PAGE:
It's ok if you think you know everything but yet you have yet to prove anything with your opinions. You are probably the person that either buys a Bose system or don't buy a Bose system cause you see reviews on avsforums.
This is $765 through epp shipped, great picture without ambiant lighting. Waiting for it to turn $700 or free tax, or go with the st50 model.
I actually ordered this on 12/19 from EPP at $765, but came to $818 with tax. I got a backorder email from them today, so I just cancelled and ordered from Frys. It is tempting to wait, but just finished my basement and want to put in TV now.
I watched espn on a vt50 and espn on a led, because of the brighter picture I was actually able to see the person's pimples on the LED vs the plasma... no it is not a calibration issue, both tvs were on the floor both set to vivid mode.
your exact words, orijin... you stupidly compared tv pictures in the store, then came out here spouting off ignorant garbage about how the led picture was better than the plasma
Anyone know how long this deal is good for? I have been looking at the 50", but this is an amazing price. How about Power Consumption compared to the 50"? I really dislike CNET, but they have the stat of about $46/yr. for the 50".
Check the UT50. You'll pay more, but it adds 3D display capability and streaming media. The panel is the same as this set.
this. When it comes to image quality, plasma is the ONLY way to go for a flat panel device. Even full array LED with local dimming cannot match a plasma panel.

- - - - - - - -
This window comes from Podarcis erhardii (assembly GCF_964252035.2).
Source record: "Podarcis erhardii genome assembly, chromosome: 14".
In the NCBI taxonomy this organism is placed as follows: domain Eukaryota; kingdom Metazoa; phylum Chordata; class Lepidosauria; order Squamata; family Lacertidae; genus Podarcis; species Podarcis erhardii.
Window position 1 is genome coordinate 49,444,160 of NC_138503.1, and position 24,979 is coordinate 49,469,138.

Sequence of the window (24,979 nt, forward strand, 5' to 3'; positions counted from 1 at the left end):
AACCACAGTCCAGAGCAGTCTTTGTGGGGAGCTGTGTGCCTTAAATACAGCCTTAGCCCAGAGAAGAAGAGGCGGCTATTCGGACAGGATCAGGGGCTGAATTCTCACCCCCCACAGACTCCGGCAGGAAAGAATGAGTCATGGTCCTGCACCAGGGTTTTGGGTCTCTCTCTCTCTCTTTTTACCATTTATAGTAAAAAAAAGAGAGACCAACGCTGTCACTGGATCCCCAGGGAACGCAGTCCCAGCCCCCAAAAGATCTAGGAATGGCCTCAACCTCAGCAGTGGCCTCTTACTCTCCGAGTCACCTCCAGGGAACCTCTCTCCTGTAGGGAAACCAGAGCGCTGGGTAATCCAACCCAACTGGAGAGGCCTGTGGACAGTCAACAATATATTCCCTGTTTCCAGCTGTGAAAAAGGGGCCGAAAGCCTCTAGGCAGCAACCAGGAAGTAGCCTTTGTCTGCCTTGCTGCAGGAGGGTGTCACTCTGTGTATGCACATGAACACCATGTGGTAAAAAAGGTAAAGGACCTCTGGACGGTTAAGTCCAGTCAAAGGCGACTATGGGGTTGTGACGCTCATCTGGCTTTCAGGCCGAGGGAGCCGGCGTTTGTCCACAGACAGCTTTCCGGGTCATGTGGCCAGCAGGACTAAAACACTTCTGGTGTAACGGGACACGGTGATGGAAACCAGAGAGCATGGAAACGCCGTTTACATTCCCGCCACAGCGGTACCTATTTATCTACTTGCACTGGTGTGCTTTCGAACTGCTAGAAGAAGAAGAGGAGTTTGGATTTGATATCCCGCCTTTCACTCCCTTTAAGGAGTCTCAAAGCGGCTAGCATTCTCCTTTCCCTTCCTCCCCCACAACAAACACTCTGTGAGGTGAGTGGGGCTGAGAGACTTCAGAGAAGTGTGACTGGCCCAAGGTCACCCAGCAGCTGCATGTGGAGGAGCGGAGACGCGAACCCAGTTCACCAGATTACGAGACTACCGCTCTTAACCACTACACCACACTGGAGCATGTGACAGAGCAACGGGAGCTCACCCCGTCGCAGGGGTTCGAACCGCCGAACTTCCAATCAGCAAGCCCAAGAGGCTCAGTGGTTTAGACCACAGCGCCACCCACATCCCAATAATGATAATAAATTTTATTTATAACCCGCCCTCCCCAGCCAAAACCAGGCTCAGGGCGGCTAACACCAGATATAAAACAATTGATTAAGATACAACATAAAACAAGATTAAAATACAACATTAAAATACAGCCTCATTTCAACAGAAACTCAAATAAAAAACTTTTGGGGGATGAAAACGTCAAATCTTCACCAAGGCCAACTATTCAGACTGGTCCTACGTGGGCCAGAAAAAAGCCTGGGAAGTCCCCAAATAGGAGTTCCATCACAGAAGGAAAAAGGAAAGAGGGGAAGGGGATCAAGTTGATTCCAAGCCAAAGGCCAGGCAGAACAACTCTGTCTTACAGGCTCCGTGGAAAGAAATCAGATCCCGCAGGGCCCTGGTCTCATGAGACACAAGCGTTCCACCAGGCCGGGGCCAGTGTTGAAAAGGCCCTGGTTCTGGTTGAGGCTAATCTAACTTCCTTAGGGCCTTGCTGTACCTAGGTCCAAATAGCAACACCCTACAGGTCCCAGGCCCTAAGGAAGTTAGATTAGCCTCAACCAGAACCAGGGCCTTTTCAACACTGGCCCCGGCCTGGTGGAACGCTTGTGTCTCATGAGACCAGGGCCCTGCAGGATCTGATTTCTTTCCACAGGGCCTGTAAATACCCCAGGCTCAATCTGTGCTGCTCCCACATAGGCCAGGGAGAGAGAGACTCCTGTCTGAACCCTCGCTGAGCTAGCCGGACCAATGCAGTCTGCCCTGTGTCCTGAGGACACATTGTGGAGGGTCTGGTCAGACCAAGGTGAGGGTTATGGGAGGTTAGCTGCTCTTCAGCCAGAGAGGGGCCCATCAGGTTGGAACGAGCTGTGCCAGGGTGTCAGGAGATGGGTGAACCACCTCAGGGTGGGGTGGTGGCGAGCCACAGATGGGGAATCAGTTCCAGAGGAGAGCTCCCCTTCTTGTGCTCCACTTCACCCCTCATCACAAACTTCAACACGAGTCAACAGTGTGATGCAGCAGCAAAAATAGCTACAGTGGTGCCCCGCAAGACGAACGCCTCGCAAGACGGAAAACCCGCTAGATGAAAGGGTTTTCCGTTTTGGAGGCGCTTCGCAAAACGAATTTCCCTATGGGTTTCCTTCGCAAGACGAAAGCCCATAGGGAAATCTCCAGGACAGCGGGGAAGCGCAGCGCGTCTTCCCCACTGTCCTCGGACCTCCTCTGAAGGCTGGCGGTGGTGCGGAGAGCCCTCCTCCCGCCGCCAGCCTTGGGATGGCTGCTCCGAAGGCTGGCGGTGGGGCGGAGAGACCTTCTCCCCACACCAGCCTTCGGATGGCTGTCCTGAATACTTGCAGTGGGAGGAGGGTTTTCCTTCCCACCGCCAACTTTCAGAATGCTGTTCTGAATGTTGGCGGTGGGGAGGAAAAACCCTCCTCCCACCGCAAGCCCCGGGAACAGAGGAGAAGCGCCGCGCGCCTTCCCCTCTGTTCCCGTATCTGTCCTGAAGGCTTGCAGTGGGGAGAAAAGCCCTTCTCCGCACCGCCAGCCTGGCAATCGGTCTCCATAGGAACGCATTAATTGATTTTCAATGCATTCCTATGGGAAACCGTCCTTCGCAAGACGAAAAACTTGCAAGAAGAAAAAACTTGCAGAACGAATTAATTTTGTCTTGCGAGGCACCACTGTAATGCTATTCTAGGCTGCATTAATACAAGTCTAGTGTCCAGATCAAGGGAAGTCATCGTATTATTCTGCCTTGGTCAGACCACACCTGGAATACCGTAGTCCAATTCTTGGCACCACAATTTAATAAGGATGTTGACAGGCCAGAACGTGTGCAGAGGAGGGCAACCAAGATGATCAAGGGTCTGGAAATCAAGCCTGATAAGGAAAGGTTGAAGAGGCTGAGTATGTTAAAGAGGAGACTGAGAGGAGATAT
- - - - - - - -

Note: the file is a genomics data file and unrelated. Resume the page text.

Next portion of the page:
Of course a plasma is still capable of burn in given the right conditions - it's a natural result of uneven aging of phosphors. However, I sincerely doubt the validity of your story - with the long life panels, it is virtually impossible to cause permanent damage within a 3 hour time span. What you are describing is most likely "image retention" which is a temporary afterimage and nothing to worry about. On new panels, it is highly recommended to set the brightness and contrast down, then view varied content for the first 100 hours or so while the phosphors age most rapidly. This means flip channels for a while before watching football all Sunday or permanently tuning into CNN. With a proper break in and the pixel orbiter turned on (I believe it is by default), it is extremely hard to damage modern plasmas. For most people, just watching TV in a normal manner will break the panel in just fine.